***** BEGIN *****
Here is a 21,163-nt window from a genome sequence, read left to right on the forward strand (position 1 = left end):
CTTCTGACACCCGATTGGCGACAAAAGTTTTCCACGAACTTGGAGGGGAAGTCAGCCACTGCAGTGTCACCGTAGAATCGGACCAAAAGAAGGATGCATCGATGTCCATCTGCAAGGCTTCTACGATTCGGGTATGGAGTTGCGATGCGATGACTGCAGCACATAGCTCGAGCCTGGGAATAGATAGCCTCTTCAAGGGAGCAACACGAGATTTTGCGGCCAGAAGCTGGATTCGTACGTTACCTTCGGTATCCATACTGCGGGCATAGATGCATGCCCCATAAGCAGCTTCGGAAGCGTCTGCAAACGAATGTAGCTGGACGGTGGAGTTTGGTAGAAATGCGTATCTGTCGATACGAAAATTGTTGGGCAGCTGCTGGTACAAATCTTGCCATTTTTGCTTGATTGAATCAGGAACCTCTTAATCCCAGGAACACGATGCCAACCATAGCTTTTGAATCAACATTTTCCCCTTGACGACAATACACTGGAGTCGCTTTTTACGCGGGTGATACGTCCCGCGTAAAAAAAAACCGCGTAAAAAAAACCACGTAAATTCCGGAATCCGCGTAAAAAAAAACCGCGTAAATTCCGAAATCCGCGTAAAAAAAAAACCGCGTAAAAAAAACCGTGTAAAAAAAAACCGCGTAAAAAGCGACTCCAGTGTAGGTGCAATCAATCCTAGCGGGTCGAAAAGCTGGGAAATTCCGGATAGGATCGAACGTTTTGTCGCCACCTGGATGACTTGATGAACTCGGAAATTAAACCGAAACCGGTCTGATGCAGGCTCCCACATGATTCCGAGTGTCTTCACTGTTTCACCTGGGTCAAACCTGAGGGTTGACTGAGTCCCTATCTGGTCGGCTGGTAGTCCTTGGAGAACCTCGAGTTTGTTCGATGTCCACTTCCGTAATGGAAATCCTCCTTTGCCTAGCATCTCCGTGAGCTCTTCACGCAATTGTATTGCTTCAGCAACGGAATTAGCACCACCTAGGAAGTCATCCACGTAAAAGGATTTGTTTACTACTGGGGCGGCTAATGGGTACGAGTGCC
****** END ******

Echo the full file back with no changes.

Here is a 21,163-nt window from a genome sequence, read left to right on the forward strand (position 1 = left end):
CTTCTGACACCCGATTGGCGACAAAAGTTTTCCACGAACTTGGAGGGGAAGTCAGCCACTGCAGTGTCACCGTAGAATCGGACCAAAAGAAGGATGCATCGATGTCCATCTGCAAGGCTTCTACGATTCGGGTATGGAGTTGCGATGCGATGACTGCAGCACATAGCTCGAGCCTGGGAATAGATAGCCTCTTCAAGGGAGCAACACGAGATTTTGCGGCCAGAAGCTGGATTCGTACGTTACCTTCGGTATCCATACTGCGGGCATAGATGCATGCCCCATAAGCAGCTTCGGAAGCGTCTGCAAACGAATGTAGCTGGACGGTGGAGTTTGGTAGAAATGCGTATCTGTCGATACGAAAATTGTTGGGCAGCTGCTGGTACAAATCTTGCCATTTTTGCTTGATTGAATCAGGAACCTCTTAATCCCAGGAACACGATGCCAACCATAGCTTTTGAATCAACATTTTCCCCTTGACGACAATACACTGGAGTCGCTTTTTACGCGGGTGATACGTCCCGCGTAAAAAAAAACCGCGTAAAAAAAACCACGTAAATTCCGGAATCCGCGTAAAAAAAAACCGCGTAAATTCCGAAATCCGCGTAAAAAAAAAACCGCGTAAAAAAAACCGTGTAAAAAAAAACCGCGTAAAAAGCGACTCCAGTGTAGGTGCAATCAATCCTAGCGGGTCGAAAAGCTGGGAAATTCCGGATAGGATCGAACGTTTTGTCGCCACCTGGATGACTTGATGAACTCGGAAATTAAACCGAAACCGGTCTGATGCAGGCTCCCACATGATTCCGAGTGTCTTCACTGTTTCACCTGGGTCAAACCTGAGGGTTGACTGAGTCCCTATCTGGTCGGCTGGTAGTCCTTGGAGAACCTCGAGTTTGTTCGATGTCCACTTCCGTAATGGAAATCCTCCTTTGCCTAGCATCTCCGTGAGCTCTTCACGCAATTGTATTGCTTCAGCAACGGAATTAGCACCACCTAGGAAGTCATCCACGTAAAAGGATTTGTTTACTACTGGGGCGGCTAATGGGTACGAGTGCC